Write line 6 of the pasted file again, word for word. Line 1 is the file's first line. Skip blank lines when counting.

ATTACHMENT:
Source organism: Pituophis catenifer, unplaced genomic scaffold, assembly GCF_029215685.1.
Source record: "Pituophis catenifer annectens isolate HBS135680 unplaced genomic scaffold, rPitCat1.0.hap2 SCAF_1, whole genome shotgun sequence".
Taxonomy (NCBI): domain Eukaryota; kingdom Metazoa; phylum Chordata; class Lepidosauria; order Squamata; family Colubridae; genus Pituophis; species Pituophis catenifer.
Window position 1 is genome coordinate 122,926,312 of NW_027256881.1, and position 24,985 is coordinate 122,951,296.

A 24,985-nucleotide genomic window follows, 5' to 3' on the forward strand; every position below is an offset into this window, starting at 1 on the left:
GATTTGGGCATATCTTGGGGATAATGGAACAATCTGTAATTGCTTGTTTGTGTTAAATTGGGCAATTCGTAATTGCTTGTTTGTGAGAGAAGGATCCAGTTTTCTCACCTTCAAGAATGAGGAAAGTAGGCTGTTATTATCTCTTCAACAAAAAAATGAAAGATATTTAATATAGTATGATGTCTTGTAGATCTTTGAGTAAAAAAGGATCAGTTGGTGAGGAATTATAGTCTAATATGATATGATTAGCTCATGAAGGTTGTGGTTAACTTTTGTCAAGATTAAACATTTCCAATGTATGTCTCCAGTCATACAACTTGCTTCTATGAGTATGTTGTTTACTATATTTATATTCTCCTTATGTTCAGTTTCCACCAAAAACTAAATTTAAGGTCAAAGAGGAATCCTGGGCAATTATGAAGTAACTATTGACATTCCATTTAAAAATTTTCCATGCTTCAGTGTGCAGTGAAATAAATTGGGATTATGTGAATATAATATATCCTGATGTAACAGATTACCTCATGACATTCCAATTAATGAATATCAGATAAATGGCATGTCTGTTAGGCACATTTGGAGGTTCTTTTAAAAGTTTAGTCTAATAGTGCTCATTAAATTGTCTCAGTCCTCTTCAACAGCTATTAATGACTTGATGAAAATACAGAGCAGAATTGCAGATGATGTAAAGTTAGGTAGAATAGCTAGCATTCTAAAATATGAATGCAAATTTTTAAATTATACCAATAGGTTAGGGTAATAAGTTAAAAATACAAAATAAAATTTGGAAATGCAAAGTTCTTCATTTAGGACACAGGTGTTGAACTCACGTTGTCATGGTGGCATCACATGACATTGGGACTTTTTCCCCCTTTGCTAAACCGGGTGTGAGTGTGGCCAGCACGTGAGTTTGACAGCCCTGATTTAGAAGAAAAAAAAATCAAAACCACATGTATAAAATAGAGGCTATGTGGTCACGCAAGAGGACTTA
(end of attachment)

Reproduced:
GATTTGGGCATATCTTGGGGATAATGGAACAATCTGTAATTGCTTGTTTGTGTTAAATTGGGCAATTCGTAATTGCTTGTTTGTGAGAGAAGGATCCAGTTTTCTCACCTTCAAGAATGAGGAAAGTAGGCTGTTATTATCTCTTCAACAAAAAAATGAAAGATATTTAATATAGTATGATGTCTTGTAGATCTTTGAGTAAAAAAGGATCAGTTGGTGAGGAATTATAGTCTAATATGATATGATTAGCTCATGAAGGTTGTGGTTAACTTTTGTCAAGATTAAACATTTCCAATGTATGTCTCCAGTCATACAACTTGCTTCTATGAGTATGTTGTTTACTATATTTATATTCTCCTTATGTTCAGTTTCCACCAAAAACTAAATTTAAGGTCAAAGAGGAATCCTGGGCAATTATGAAGTAACTATTGACATTCCATTTAAAAATTTTCCATGCTTCAGTGTGCAGTGAAATAAATTGGGATTATGTGAATATAATATATCCTGATGTAACAGATTACCTCATGACATTCCAATTAATGAATATCAGATAAATGGCATGTCTGTTAGGCACATTTGGAGGTTCTTTTAAAAGTTTAGTCTAATAGTGCTCATTAAATTGTCTCAGTCCTCTTCAACAGCTATTAATGACTTGATGAAAATACAGAGCAGAATTGCAGATGATGTAAAGTTAGGTAGAATAGCTAGCATTCTAAAATATGAATGCAAATTTTTAAATTATACCAATAGGTTAGGGTAATAAGTTAAAAATACAAAATAAAATTTGGAAATGCAAAGTTCTTCATTTAGGACACAGGTGTTGAACTCACGTTGTCATGGTGGCATCACATGACATTGGGACTTTTTCCCCCTTTGCTAAACCGGGTGTGAGTGTGGCCAGCACGTGAGTTTGACAGCCCTGATTTAGAAGAAAAAAAAATCAAAACCACATGTATAAAATAGAGGCTATGTGGTCACGCAAGAGGACTTA